High-Key: a set of colors or neutrals that range from mid-value colors to white are called high-key colors. A composition created using colors with predominately light values is referred to as high-key.

Hue: the purest and brightest form of a color; a synonym for color

I

Intensity: The brightness or degree of a color’s purity or saturation.

Intermediate Colors: a color that is made by mixing one primary color and an adjacent secondary color; ex. red (primary) and orange(secondary) blended together produce the intermediate color, red-orange; also called tertiary colors.

International Color Authority (ICA): private for-profit organization of color forecasting and consulting located in London.

J

K

Key: the predominant range of values (lightness or darkness) used in a composition, design, or photograph. [See more about color key]

  • High-Key: a set of colors or neutrals that range from mid-value colors to white are called high-key colors. A composition created using colors with predominately light values is referred to as high-key.
  • Low-Key: a set of colors or neutrals that range from mid-value colors to black are called low-key colors. A composition created using colors with predominately dark values is referred to as low-key.
  • Mid-Key: a set of colors or neutrals that include only the middle values in between high and low key are called mid-key colors. A composition created using colors with predominately middle values – not too light and not too dark - is referred to as mid-key. 

L

Light, Natural: The combination of light from the sun, moon, sky, and atmosphere

Line: a continuous mark on a surface, which imparts motion and contour to a design.

Low-Key: a set of colors or neutrals that range from mid-value colors to black are called low-key colors. A composition created using colors with predominately dark values is referred to as low-key.

Luminosity: Refers to color’s inherent light; lighter colors are more luminous than darker colors, but a lighter color is not necessarily more pure or saturated.

M

Metamerism: when two colors appear the same under certain lighting conditions but different under other lighting conditions. You may have experienced this as two colors that appeared to be a perfect match in the store don't look like a good match when you look at the colors at home.

Mid-Key: a set of colors or neutrals that include only the middle values in between high and low key are called mid-key colors. A composition created using colors with predominately middle values – not too light and not too dark - is referred to as mid-key.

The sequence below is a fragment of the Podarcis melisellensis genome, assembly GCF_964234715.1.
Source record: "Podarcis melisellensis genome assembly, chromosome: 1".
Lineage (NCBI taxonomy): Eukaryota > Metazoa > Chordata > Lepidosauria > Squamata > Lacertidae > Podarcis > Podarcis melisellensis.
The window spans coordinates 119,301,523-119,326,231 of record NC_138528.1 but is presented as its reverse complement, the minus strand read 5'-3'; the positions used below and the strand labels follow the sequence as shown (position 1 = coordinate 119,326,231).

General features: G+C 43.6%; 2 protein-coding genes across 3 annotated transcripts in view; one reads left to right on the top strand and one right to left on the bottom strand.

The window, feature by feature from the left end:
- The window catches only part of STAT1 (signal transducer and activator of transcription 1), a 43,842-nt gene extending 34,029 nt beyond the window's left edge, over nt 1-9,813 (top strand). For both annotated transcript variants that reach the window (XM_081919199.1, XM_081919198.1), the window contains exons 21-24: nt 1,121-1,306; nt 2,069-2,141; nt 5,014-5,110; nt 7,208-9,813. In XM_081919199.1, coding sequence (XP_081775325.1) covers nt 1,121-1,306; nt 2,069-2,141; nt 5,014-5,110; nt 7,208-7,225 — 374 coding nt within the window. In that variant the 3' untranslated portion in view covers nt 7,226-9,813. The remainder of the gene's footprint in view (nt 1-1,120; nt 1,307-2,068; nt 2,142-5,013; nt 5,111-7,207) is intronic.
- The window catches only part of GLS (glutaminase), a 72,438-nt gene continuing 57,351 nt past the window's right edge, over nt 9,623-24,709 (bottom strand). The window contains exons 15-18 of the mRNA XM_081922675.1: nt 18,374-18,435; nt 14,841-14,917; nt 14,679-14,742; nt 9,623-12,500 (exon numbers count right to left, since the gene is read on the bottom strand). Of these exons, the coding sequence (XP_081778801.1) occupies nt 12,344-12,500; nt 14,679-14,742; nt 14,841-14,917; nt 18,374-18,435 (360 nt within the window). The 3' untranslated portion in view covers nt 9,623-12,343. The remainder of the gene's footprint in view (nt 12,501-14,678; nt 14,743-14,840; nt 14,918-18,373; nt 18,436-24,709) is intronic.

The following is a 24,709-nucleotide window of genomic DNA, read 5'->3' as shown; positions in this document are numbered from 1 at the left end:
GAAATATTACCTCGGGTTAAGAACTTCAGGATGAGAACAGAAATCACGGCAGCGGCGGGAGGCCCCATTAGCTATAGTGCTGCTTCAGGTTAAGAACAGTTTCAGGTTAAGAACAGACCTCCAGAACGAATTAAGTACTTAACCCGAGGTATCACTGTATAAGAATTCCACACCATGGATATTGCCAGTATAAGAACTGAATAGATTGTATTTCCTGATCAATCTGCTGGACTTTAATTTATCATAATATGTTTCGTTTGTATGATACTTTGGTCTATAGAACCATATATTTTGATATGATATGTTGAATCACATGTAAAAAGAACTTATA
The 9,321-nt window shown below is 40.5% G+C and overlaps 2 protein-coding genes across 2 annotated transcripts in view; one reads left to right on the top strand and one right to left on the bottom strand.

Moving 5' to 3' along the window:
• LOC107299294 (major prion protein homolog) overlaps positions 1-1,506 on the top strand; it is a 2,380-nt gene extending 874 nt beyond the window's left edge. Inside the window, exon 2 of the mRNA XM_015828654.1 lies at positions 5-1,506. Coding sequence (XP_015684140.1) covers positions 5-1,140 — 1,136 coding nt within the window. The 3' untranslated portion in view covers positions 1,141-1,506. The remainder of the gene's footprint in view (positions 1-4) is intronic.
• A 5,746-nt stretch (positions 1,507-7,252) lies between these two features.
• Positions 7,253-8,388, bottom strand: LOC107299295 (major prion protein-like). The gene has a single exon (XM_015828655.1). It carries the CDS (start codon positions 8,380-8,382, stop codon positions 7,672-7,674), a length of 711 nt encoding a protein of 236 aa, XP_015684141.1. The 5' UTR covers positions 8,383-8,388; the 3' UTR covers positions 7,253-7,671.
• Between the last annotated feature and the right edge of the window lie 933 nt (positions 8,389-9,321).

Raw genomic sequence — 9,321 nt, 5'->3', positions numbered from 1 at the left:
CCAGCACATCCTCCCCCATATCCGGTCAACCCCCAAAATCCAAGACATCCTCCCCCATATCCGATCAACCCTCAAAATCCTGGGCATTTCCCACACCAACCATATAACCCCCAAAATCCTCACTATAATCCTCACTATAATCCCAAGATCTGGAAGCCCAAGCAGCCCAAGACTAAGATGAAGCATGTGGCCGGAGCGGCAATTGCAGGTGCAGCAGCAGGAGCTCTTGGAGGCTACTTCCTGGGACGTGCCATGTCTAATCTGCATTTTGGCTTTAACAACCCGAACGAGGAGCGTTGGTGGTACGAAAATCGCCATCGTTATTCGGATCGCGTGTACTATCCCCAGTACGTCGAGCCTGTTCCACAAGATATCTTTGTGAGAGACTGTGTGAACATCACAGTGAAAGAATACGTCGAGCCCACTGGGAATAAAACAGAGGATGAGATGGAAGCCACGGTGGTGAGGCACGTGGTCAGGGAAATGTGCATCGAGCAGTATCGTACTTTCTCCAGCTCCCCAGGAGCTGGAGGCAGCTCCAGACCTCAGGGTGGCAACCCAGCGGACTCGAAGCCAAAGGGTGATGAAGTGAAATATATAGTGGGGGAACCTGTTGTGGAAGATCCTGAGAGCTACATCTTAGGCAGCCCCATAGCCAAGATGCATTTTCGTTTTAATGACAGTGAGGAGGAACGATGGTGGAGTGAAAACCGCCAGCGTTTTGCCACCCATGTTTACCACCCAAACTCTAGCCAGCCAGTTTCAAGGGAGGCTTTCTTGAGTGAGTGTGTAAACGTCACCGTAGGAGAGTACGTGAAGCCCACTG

Monochromatic: of a single color, having a single color, or having tones of one color in addition to a neutral ground. In most designs, a monochromatic scheme includes a combination of tints, tones, and shades from the same family together with black, white and/or gray.

Monochromacy: Complete color blindness where a person doesn’t experience color at all and the clearness of their vision (visual acuity) may also be affected. There are two types: Cone monochromacym, which is a rare form of color blindness resulting from a failure of two of the three cone cell photopigments to work. Rod monochromacy or achromatopsia is another type of monochromacy that is rare and the most severe form of color blindness. It is present at birth. None of the cone cells have functional photopigments. Lacking all cone vision, people with rod monochromacy see the world in black, white, and gray. [source]

Monotone: Having a uniform color.

Mood: The feelings a combination of colors and design elements convey to the viewer.

Motif: A single image or design element that can be repeated to produce a pattern.

Muted Color: A color created by adding black, white, gray or a complement of a hue taking it outside of the prismatic (as pure a hue as possible with pigments, paint, inks, dyes, etc.) range. 

N

Neutral: Without a predominant hue; black, white and gray are true neutrals; achromatic colors; having no hue or chroma.

O

Objective Color: The chemistry, physics, and physiology of color; colorimetry is the science of objective color measurement.

Optical Mixing: When a field of color is composed of small, disparate points of color, the mind fuses the colors into a comprehensible whole.

P